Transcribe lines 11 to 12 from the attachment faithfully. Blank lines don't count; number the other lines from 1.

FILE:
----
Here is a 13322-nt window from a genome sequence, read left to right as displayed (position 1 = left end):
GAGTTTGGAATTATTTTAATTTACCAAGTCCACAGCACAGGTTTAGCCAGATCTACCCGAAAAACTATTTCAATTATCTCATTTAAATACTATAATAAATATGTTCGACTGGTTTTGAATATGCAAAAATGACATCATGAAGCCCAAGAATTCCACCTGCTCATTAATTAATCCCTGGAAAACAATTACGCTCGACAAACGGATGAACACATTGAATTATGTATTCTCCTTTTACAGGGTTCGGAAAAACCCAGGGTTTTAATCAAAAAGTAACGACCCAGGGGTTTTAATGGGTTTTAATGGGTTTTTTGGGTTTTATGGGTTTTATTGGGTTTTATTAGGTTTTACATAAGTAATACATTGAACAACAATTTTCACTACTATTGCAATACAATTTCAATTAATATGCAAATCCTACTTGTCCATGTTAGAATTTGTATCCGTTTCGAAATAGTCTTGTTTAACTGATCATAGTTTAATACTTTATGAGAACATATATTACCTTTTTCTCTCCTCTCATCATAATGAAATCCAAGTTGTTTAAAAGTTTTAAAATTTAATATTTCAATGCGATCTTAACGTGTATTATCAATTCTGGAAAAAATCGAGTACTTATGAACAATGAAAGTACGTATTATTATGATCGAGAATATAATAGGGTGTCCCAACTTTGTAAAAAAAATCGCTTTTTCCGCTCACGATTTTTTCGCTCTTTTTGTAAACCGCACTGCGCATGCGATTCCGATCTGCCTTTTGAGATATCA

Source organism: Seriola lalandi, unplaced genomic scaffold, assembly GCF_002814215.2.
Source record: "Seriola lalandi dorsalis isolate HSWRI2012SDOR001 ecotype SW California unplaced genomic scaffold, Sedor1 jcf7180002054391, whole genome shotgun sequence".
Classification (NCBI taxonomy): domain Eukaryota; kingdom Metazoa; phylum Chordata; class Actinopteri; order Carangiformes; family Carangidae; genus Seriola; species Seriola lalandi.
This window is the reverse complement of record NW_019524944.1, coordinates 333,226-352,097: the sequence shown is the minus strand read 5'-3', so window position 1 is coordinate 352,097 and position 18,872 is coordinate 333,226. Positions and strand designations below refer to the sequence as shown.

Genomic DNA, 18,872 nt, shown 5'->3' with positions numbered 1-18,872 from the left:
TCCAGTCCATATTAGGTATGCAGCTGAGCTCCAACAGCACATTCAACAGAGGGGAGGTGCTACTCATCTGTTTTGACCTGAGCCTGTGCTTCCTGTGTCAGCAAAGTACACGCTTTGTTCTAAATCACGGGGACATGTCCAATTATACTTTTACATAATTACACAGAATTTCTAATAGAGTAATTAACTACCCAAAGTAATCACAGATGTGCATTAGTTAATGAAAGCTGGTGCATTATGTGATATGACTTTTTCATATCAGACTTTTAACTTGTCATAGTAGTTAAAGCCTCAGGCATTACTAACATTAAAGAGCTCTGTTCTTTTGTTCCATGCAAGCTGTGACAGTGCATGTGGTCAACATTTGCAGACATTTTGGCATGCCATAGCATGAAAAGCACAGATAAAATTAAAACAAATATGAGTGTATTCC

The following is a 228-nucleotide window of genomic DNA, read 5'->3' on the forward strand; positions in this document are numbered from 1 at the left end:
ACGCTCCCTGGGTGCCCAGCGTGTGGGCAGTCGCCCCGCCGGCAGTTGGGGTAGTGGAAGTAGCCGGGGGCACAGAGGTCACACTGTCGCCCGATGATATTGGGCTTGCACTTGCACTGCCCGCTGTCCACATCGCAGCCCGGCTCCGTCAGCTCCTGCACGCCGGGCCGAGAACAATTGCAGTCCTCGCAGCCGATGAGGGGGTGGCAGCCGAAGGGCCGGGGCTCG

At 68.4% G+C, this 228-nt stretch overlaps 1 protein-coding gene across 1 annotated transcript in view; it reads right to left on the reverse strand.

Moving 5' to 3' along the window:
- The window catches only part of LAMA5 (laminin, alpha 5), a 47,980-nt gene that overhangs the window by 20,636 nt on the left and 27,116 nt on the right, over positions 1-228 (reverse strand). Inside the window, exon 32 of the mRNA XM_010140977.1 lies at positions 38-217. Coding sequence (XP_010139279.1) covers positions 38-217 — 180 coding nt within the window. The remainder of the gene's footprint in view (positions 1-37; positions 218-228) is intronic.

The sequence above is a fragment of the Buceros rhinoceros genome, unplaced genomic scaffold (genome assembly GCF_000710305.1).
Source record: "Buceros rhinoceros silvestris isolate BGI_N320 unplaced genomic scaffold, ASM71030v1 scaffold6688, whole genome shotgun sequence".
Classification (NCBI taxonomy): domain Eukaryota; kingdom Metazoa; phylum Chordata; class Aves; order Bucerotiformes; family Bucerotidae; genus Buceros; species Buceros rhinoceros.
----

At 68.4% G+C, this 228-nt stretch overlaps 1 protein-coding gene across 1 annotated transcript in view; it reads right to left on the reverse strand.

Moving 5' to 3' along the window: